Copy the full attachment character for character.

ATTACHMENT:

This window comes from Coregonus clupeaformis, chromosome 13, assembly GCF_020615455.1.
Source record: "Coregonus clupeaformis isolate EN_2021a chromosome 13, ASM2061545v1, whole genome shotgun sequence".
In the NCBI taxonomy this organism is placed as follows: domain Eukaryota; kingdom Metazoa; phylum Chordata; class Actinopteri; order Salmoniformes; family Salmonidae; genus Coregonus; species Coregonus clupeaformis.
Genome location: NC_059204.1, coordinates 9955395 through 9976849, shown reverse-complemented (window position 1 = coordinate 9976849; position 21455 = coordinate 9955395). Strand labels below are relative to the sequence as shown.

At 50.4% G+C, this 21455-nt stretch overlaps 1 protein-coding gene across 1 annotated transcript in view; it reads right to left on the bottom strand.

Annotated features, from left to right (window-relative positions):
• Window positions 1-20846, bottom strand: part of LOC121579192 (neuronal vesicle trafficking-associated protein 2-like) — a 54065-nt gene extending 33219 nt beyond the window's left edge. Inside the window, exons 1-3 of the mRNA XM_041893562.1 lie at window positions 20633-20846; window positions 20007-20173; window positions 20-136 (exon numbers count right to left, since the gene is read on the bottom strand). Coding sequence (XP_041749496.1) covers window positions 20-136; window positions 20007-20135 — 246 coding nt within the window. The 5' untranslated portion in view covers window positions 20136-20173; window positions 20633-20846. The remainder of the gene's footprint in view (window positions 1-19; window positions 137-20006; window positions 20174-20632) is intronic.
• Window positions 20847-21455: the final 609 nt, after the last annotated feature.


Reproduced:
This window comes from Coregonus clupeaformis, chromosome 13, assembly GCF_020615455.1.
Source record: "Coregonus clupeaformis isolate EN_2021a chromosome 13, ASM2061545v1, whole genome shotgun sequence".
In the NCBI taxonomy this organism is placed as follows: domain Eukaryota; kingdom Metazoa; phylum Chordata; class Actinopteri; order Salmoniformes; family Salmonidae; genus Coregonus; species Coregonus clupeaformis.
Genome location: NC_059204.1, coordinates 9955395 through 9976849, shown reverse-complemented (window position 1 = coordinate 9976849; position 21455 = coordinate 9955395). Strand labels below are relative to the sequence as shown.

At 50.4% G+C, this 21455-nt stretch overlaps 1 protein-coding gene across 1 annotated transcript in view; it reads right to left on the bottom strand.

Annotated features, from left to right (window-relative positions):
• Window positions 1-20846, bottom strand: part of LOC121579192 (neuronal vesicle trafficking-associated protein 2-like) — a 54065-nt gene extending 33219 nt beyond the window's left edge. Inside the window, exons 1-3 of the mRNA XM_041893562.1 lie at window positions 20633-20846; window positions 20007-20173; window positions 20-136 (exon numbers count right to left, since the gene is read on the bottom strand). Coding sequence (XP_041749496.1) covers window positions 20-136; window positions 20007-20135 — 246 coding nt within the window. The 5' untranslated portion in view covers window positions 20136-20173; window positions 20633-20846. The remainder of the gene's footprint in view (window positions 1-19; window positions 137-20006; window positions 20174-20632) is intronic.
• Window positions 20847-21455: the final 609 nt, after the last annotated feature.